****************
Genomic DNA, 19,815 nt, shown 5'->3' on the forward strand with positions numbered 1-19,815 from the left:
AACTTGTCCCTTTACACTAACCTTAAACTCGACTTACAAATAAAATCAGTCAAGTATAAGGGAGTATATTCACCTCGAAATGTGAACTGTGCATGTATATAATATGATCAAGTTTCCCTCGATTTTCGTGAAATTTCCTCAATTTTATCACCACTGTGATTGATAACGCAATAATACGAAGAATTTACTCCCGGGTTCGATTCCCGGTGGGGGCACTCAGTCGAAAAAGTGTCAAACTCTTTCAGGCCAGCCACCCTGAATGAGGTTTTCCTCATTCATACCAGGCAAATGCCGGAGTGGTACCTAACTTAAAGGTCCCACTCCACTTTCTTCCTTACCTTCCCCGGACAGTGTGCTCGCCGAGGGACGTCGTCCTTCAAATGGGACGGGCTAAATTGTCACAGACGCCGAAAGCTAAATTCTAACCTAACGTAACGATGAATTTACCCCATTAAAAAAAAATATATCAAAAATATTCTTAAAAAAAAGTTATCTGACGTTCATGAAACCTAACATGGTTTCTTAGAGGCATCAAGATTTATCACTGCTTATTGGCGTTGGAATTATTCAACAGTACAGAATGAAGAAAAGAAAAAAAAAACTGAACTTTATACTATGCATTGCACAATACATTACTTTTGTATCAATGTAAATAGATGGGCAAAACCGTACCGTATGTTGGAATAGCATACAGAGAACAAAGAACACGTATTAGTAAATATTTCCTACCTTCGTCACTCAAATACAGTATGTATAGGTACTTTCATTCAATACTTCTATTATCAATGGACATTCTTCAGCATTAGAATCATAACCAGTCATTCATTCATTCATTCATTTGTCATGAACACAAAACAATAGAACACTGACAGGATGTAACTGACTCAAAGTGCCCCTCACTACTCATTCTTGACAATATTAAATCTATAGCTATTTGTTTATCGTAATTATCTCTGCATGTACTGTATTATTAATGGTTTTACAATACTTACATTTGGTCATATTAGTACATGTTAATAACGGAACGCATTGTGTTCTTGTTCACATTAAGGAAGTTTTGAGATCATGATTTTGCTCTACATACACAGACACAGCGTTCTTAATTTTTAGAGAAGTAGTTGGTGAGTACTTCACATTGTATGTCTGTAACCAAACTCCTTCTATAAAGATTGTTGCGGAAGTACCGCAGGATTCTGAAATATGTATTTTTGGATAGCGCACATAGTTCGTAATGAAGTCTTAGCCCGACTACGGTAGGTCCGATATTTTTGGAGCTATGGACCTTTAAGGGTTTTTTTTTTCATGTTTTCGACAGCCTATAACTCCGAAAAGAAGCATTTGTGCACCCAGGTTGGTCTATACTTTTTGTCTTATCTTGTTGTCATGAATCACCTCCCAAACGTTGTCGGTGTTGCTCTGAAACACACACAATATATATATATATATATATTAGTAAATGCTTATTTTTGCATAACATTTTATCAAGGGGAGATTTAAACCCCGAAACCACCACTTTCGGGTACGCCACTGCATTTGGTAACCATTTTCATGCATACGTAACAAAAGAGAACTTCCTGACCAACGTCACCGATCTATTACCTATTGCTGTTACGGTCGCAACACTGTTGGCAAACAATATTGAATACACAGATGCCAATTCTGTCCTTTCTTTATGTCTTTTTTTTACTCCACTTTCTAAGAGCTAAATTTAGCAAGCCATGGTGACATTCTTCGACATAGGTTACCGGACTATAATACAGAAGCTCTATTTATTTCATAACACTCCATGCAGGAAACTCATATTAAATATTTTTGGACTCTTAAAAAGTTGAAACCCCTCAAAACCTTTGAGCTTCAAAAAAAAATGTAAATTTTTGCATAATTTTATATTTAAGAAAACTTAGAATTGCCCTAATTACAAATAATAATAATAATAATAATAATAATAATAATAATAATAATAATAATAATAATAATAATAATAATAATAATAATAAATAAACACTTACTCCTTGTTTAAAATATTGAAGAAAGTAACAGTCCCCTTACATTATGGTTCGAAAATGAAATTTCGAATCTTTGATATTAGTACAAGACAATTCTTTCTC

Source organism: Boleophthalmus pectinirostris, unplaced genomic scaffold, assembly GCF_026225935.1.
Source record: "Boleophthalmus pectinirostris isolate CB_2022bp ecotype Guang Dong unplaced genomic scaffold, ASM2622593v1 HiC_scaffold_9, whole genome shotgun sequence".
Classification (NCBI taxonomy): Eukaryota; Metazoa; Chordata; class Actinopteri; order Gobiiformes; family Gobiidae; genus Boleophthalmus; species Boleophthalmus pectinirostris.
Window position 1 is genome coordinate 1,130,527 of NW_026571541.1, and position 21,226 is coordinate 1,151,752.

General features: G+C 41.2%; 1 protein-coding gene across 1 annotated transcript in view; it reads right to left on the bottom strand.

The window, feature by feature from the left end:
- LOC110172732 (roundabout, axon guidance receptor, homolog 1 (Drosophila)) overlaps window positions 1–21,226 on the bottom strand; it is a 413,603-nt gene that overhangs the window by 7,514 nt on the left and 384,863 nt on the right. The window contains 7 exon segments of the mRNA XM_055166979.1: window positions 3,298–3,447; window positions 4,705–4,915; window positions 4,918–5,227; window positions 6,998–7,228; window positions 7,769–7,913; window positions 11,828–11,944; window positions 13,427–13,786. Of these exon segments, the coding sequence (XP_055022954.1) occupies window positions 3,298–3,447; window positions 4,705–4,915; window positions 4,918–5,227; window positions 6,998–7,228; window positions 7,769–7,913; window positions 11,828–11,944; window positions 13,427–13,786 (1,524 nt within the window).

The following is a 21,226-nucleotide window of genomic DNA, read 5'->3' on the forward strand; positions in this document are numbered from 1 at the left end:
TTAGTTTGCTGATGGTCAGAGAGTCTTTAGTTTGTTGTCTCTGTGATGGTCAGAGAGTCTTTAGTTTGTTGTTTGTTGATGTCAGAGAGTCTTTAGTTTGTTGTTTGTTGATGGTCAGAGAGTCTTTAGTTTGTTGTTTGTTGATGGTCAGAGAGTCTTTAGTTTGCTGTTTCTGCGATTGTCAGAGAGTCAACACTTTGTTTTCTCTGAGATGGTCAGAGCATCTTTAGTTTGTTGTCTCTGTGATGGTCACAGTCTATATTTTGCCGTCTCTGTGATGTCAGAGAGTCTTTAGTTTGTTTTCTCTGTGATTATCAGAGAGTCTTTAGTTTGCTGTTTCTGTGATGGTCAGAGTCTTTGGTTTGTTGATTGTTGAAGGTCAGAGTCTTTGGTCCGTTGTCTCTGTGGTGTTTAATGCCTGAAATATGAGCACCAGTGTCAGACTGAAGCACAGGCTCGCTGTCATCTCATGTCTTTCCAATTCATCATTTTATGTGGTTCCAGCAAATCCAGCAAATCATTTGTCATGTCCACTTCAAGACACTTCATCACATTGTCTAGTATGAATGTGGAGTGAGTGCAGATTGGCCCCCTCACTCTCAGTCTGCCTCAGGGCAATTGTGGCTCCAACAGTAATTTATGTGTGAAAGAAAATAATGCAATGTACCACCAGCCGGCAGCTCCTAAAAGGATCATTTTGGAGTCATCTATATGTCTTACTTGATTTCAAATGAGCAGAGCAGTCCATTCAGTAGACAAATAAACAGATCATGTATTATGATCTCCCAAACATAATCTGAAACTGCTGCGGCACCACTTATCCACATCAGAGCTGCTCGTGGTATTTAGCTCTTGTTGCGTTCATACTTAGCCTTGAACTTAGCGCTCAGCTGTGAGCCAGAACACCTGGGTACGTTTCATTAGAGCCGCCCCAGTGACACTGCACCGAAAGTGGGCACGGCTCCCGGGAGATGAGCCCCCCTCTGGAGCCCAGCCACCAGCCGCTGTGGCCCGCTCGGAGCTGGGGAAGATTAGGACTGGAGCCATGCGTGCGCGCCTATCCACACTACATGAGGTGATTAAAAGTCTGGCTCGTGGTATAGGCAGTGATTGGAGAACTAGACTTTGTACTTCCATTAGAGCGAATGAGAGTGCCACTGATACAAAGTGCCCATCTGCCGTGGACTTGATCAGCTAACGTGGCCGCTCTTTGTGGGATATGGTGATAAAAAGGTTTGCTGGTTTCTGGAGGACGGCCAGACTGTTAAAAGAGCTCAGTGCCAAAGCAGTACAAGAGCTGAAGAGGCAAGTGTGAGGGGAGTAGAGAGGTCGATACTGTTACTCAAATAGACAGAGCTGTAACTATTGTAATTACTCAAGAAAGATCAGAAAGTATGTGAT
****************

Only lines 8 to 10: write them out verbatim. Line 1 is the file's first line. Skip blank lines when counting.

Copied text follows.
The window, feature by feature from the left end:
- LOC110172732 (roundabout, axon guidance receptor, homolog 1 (Drosophila)) overlaps window positions 1–21,226 on the bottom strand; it is a 413,603-nt gene that overhangs the window by 7,514 nt on the left and 384,863 nt on the right. The window contains 7 exon segments of the mRNA XM_055166979.1: window positions 3,298–3,447; window positions 4,705–4,915; window positions 4,918–5,227; window positions 6,998–7,228; window positions 7,769–7,913; window positions 11,828–11,944; window positions 13,427–13,786. Of these exon segments, the coding sequence (XP_055022954.1) occupies window positions 3,298–3,447; window positions 4,705–4,915; window positions 4,918–5,227; window positions 6,998–7,228; window positions 7,769–7,913; window positions 11,828–11,944; window positions 13,427–13,786 (1,524 nt within the window).

The following is a 21,226-nucleotide window of genomic DNA, read 5'->3' on the forward strand; positions in this document are numbered from 1 at the left end: